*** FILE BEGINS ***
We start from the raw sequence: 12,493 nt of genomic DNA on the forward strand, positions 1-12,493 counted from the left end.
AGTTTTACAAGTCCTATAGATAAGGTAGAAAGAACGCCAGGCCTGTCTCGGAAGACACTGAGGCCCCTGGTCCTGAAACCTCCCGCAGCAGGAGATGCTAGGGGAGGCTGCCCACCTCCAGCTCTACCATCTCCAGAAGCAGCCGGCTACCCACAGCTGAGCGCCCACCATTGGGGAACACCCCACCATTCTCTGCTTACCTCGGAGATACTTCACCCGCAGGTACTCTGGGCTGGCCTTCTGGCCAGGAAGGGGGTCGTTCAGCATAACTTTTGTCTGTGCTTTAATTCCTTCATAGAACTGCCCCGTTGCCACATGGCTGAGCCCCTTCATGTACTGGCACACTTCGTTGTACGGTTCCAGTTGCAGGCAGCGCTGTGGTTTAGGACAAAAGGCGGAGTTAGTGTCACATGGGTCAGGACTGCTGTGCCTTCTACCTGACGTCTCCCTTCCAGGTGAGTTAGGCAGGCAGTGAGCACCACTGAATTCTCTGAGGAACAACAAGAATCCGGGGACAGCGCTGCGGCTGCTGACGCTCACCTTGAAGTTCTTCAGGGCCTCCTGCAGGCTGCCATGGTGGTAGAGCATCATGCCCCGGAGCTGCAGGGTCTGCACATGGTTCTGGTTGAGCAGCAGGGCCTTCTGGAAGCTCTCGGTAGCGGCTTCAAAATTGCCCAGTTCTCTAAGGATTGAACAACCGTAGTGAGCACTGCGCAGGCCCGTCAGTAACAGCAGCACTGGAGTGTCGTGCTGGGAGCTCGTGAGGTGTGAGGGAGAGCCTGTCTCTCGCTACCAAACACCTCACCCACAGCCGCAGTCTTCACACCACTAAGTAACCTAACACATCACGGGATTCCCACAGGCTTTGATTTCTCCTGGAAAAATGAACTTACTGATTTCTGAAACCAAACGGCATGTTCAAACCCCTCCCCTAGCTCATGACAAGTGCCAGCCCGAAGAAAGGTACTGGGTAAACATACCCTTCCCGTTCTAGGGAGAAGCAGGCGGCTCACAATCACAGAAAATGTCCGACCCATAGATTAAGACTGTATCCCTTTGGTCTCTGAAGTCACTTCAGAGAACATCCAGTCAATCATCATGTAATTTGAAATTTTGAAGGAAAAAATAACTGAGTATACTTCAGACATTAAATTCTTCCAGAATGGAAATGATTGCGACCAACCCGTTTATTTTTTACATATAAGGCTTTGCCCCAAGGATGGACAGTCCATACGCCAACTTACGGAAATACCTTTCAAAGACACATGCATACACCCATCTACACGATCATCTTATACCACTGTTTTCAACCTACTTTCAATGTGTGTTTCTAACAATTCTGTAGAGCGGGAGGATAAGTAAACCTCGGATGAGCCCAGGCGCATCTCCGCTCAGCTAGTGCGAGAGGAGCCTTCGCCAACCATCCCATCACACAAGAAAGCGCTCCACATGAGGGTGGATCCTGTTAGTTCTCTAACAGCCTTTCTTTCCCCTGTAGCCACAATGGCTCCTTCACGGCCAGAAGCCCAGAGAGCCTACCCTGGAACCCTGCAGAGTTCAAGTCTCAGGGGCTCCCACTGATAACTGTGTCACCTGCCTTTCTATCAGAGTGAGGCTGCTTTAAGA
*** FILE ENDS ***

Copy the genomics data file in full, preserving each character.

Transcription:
We start from the raw sequence: 12,493 nt of genomic DNA on the forward strand, positions 1-12,493 counted from the left end.
AGTTTTACAAGTCCTATAGATAAGGTAGAAAGAACGCCAGGCCTGTCTCGGAAGACACTGAGGCCCCTGGTCCTGAAACCTCCCGCAGCAGGAGATGCTAGGGGAGGCTGCCCACCTCCAGCTCTACCATCTCCAGAAGCAGCCGGCTACCCACAGCTGAGCGCCCACCATTGGGGAACACCCCACCATTCTCTGCTTACCTCGGAGATACTTCACCCGCAGGTACTCTGGGCTGGCCTTCTGGCCAGGAAGGGGGTCGTTCAGCATAACTTTTGTCTGTGCTTTAATTCCTTCATAGAACTGCCCCGTTGCCACATGGCTGAGCCCCTTCATGTACTGGCACACTTCGTTGTACGGTTCCAGTTGCAGGCAGCGCTGTGGTTTAGGACAAAAGGCGGAGTTAGTGTCACATGGGTCAGGACTGCTGTGCCTTCTACCTGACGTCTCCCTTCCAGGTGAGTTAGGCAGGCAGTGAGCACCACTGAATTCTCTGAGGAACAACAAGAATCCGGGGACAGCGCTGCGGCTGCTGACGCTCACCTTGAAGTTCTTCAGGGCCTCCTGCAGGCTGCCATGGTGGTAGAGCATCATGCCCCGGAGCTGCAGGGTCTGCACATGGTTCTGGTTGAGCAGCAGGGCCTTCTGGAAGCTCTCGGTAGCGGCTTCAAAATTGCCCAGTTCTCTAAGGATTGAACAACCGTAGTGAGCACTGCGCAGGCCCGTCAGTAACAGCAGCACTGGAGTGTCGTGCTGGGAGCTCGTGAGGTGTGAGGGAGAGCCTGTCTCTCGCTACCAAACACCTCACCCACAGCCGCAGTCTTCACACCACTAAGTAACCTAACACATCACGGGATTCCCACAGGCTTTGATTTCTCCTGGAAAAATGAACTTACTGATTTCTGAAACCAAACGGCATGTTCAAACCCCTCCCCTAGCTCATGACAAGTGCCAGCCCGAAGAAAGGTACTGGGTAAACATACCCTTCCCGTTCTAGGGAGAAGCAGGCGGCTCACAATCACAGAAAATGTCCGACCCATAGATTAAGACTGTATCCCTTTGGTCTCTGAAGTCACTTCAGAGAACATCCAGTCAATCATCATGTAATTTGAAATTTTGAAGGAAAAAATAACTGAGTATACTTCAGACATTAAATTCTTCCAGAATGGAAATGATTGCGACCAACCCGTTTATTTTTTACATATAAGGCTTTGCCCCAAGGATGGACAGTCCATACGCCAACTTACGGAAATACCTTTCAAAGACACATGCATACACCCATCTACACGATCATCTTATACCACTGTTTTCAACCTACTTTCAATGTGTGTTTCTAACAATTCTGTAGAGCGGGAGGATAAGTAAACCTCGGATGAGCCCAGGCGCATCTCCGCTCAGCTAGTGCGAGAGGAGCCTTCGCCAACCATCCCATCACACAAGAAAGCGCTCCACATGAGGGTGGATCCTGTTAGTTCTCTAACAGCCTTTCTTTCCCCTGTAGCCACAATGGCTCCTTCACGGCCAGAAGCCCAGAGAGCCTACCCTGGAACCCTGCAGAGTTCAAGTCTCAGGGGCTCCCACTGATAACTGTGTCACCTGCCTTTCTATCAGAGTGAGGCTGCTTTAAGA